• Teachers 38,642
    • Parents (in English & Spanish) 26,312
    • School/District Administrators 3,947
    • Schools / Districts 5,757 / 1,215
    • Pre-Service Teachers 1,987
    • Schools of Education 71
    • Participating States = all 50 states
      • Top 12 (# of participants):
      • TX, AZ, AL, CA, FL, MD, PA, NC, AR, MO, NY, IL
    © Project Tomorrow 2010 National Speak Up 2009 Participation: 370,565
      • About our K-12 Schools:
          • 97% public, 3% private
          • 38% urban, 31% suburban, 32% rural
          • 54% Title 1 eligible – indicating community poverty
          • 42% majority-minority student population
      • About our Schools of Education/Aspiring Teachers
          • 89% four year public institutions
          • 2/3 undergraduates; 1/3 graduate students
    © Project Tomorrow 2010 National Speak Up 2009 Participation: 370,565
    • Creating Our Future: Students Speak Up about their Vision for 21st Century Learning
    • Speak Up 2009 National Findings: K-12 Students & Parents
    • Unleashing the Future:
    • Educators Speak Up about the Use of Emerging Technologies for Learning
    • Speak Up 2009 National Findings: Teachers, Aspiring Teachers & Administrators
    © Project Tomorrow 2010 Release of two national reports March 16 and May 5, 2010 Both are available at www.tomorrow.org
  • Sampling of Key Findings: Speak Up 2003 – 2009
    • Persistent digital disconnect between students and adults
    • Students’ frustrations with the lack of technology use in school
    • Lack of relevancy in education exacerbated
    • Students function as a “Digital Advance Team”
    • Students adopt and adapt emerging technologies for learning
    • Introducing the “Free Agent Learner”
    © Project Tomorrow 2010
  • © Project Tomorrow 2010 Introducing the “Digital Advance Team” Today’s K-12 Students Adopting/adapting technologies for learning Tech trend setters Their use predicts widespread acceptance Out of school use drives in school use Pace car for others Teachers ultimately catch up
  • Result: A new uniquely “student vision” for leveraging emerging technologies to drive achievement and educational productivity © Project Tomorrow 2010
  • Creating Our Future: Students Speak Up about their Vision for 21st Century Learning
    • Three Essential Elements in the Student Vision
      • Digitally–rich learning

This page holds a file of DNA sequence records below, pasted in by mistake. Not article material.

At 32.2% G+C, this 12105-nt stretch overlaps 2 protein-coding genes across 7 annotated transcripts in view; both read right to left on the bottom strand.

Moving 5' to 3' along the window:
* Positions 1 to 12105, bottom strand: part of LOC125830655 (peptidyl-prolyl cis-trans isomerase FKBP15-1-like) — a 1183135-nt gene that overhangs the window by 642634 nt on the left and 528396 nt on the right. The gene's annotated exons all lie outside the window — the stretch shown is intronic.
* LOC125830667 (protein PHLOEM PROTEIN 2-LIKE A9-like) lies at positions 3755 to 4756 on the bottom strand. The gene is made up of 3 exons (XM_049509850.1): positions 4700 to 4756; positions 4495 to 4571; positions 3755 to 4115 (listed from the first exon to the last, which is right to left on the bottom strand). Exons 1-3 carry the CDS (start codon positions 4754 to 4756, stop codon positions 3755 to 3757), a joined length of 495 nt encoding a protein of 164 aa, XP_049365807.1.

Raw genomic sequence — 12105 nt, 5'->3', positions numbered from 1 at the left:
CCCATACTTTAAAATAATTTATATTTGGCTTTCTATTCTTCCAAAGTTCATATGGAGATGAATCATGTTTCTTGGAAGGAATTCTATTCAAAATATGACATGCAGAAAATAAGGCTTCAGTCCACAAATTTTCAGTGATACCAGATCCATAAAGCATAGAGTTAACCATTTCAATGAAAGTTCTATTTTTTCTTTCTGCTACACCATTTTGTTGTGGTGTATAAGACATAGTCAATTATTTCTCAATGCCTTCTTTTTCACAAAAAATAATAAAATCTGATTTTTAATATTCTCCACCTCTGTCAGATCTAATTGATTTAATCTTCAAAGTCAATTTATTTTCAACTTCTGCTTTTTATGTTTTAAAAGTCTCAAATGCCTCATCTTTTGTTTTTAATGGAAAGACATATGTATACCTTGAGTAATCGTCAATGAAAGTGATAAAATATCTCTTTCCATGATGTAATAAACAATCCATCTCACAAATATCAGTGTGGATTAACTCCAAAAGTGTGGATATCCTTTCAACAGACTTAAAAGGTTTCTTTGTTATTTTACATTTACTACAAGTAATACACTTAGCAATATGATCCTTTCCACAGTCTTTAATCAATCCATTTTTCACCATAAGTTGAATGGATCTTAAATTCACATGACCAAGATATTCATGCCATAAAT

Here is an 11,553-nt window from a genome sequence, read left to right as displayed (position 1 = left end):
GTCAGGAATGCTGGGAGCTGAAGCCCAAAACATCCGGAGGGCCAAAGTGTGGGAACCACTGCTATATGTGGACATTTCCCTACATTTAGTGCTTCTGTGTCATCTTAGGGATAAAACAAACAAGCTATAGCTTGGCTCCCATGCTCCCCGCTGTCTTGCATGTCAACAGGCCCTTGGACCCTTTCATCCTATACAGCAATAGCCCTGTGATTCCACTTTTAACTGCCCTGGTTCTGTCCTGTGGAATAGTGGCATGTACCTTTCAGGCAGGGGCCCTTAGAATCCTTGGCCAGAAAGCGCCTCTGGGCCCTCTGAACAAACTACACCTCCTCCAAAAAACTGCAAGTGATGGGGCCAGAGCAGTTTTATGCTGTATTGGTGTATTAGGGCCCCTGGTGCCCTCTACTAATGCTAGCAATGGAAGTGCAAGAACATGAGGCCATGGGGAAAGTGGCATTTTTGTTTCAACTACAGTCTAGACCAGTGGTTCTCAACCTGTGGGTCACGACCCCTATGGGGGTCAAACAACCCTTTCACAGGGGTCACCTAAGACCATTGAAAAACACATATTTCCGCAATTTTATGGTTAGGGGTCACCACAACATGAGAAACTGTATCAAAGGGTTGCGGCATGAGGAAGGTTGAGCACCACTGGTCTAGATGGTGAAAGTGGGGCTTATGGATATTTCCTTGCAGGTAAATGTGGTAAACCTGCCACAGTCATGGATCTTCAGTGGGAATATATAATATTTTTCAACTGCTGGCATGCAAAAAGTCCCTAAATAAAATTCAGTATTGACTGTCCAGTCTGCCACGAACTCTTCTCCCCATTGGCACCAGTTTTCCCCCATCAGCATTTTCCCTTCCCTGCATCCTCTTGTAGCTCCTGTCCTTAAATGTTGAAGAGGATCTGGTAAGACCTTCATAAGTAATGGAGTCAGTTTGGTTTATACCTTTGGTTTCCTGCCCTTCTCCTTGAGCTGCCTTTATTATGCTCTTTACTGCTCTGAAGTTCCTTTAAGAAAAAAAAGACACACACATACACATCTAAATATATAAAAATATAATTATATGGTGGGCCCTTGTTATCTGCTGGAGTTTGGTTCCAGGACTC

• Un–tethered learning
      • Social–based learning
    © Project Tomorrow 2010
  • Creating Our Future: Students Speak Up about their Vision for 21st Century Learning
    • Three Essential Elements
      • Digitally–rich learning
        • Students see the use of relevancy-based digital tools, content and resources as key to education productivity
    © Project Tomorrow 2010
  • Creating Our Future: Students Speak Up about their Vision for 21st Century Learning
    • Three Essential Elements
      • Un–tethered learning
        • Students envision technology-enabled learning that transcends classroom walls
    © Project Tomorrow 2010
  • Creating Our Future: Students Speak Up about their Vision for 21st Century Learning
    • Three Essential Elements
      • Social–based learning
        • Students want to leverage emerging communications and collaboration tools to create personal networks of experts
    © Project Tomorrow 2010
  • Mobile Devices + Web 2.0 = Engaged and Empowered Learners
      • Student Vision:
      • Digitally–rich learning
      • Un–tethered learning
      • Social–based learning
    © Project Tomorrow 2010
  • Warm Up Exercise © Project Tomorrow 2010 Imagine you are going to spend a month on a deserted island. What is the one “ mobile technology” you would need to have with you? Yes, solar power re-charging stations will be available on your island.
  • Warm Up Exercise – Choose one © Project Tomorrow 2010
    • Smart phone
    • Handheld video game player
    • Laptop
    • Digital reader
    • MP3 player
    • Handheld latte frother
  • © Project Tomorrow 2010 K-12 students have a lot of personal devices that they would like to use for schoolwork Personal device K-2 Gr 3-5 Gr 6-8 Gr 9-12 Laptop 27% 32% 53% 70% Cell phone 17% 29% 59% 67% Smart phone 14% 17% 24% 31% MP 3 35% 55% 80% 85%
    • Students face obstacles using technology at school
    © Project Tomorrow 2010
    • Top responses from students:
    • I cannot use my mobile device (56%)
    • School filters and firewalls block websites I need (53%)